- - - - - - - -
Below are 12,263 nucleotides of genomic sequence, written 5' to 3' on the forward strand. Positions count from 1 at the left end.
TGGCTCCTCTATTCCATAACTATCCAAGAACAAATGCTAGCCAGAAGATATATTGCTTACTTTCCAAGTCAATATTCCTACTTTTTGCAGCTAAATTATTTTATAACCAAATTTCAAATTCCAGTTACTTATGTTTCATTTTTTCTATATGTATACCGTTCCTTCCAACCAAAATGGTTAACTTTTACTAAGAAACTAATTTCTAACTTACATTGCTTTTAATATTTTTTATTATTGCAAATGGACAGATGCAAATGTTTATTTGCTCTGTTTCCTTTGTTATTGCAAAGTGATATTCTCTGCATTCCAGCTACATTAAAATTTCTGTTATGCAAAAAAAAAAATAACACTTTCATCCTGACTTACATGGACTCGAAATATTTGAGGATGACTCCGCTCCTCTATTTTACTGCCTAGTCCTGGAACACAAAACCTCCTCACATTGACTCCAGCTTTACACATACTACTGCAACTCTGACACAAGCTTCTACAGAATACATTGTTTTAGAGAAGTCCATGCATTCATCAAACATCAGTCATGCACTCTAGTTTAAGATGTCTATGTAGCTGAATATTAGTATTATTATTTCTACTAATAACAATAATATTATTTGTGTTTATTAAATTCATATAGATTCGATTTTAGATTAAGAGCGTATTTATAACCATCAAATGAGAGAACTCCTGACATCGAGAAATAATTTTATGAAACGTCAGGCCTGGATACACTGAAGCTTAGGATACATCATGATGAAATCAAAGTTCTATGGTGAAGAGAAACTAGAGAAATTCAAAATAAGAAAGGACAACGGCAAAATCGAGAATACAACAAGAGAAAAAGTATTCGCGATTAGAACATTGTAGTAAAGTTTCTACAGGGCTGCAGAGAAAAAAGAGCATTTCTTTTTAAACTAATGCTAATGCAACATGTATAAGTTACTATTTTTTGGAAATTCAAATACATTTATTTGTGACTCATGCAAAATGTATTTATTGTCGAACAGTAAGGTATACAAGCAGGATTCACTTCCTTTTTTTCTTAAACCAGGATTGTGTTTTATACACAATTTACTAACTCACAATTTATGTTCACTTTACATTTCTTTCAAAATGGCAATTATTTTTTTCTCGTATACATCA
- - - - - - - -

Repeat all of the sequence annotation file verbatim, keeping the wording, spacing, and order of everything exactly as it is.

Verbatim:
Below are 12,263 nucleotides of genomic sequence, written 5' to 3' on the forward strand. Positions count from 1 at the left end.
TGGCTCCTCTATTCCATAACTATCCAAGAACAAATGCTAGCCAGAAGATATATTGCTTACTTTCCAAGTCAATATTCCTACTTTTTGCAGCTAAATTATTTTATAACCAAATTTCAAATTCCAGTTACTTATGTTTCATTTTTTCTATATGTATACCGTTCCTTCCAACCAAAATGGTTAACTTTTACTAAGAAACTAATTTCTAACTTACATTGCTTTTAATATTTTTTATTATTGCAAATGGACAGATGCAAATGTTTATTTGCTCTGTTTCCTTTGTTATTGCAAAGTGATATTCTCTGCATTCCAGCTACATTAAAATTTCTGTTATGCAAAAAAAAAAATAACACTTTCATCCTGACTTACATGGACTCGAAATATTTGAGGATGACTCCGCTCCTCTATTTTACTGCCTAGTCCTGGAACACAAAACCTCCTCACATTGACTCCAGCTTTACACATACTACTGCAACTCTGACACAAGCTTCTACAGAATACATTGTTTTAGAGAAGTCCATGCATTCATCAAACATCAGTCATGCACTCTAGTTTAAGATGTCTATGTAGCTGAATATTAGTATTATTATTTCTACTAATAACAATAATATTATTTGTGTTTATTAAATTCATATAGATTCGATTTTAGATTAAGAGCGTATTTATAACCATCAAATGAGAGAACTCCTGACATCGAGAAATAATTTTATGAAACGTCAGGCCTGGATACACTGAAGCTTAGGATACATCATGATGAAATCAAAGTTCTATGGTGAAGAGAAACTAGAGAAATTCAAAATAAGAAAGGACAACGGCAAAATCGAGAATACAACAAGAGAAAAAGTATTCGCGATTAGAACATTGTAGTAAAGTTTCTACAGGGCTGCAGAGAAAAAAGAGCATTTCTTTTTAAACTAATGCTAATGCAACATGTATAAGTTACTATTTTTTGGAAATTCAAATACATTTATTTGTGACTCATGCAAAATGTATTTATTGTCGAACAGTAAGGTATACAAGCAGGATTCACTTCCTTTTTTTCTTAAACCAGGATTGTGTTTTATACACAATTTACTAACTCACAATTTATGTTCACTTTACATTTCTTTCAAAATGGCAATTATTTTTTTCTCGTATACATCA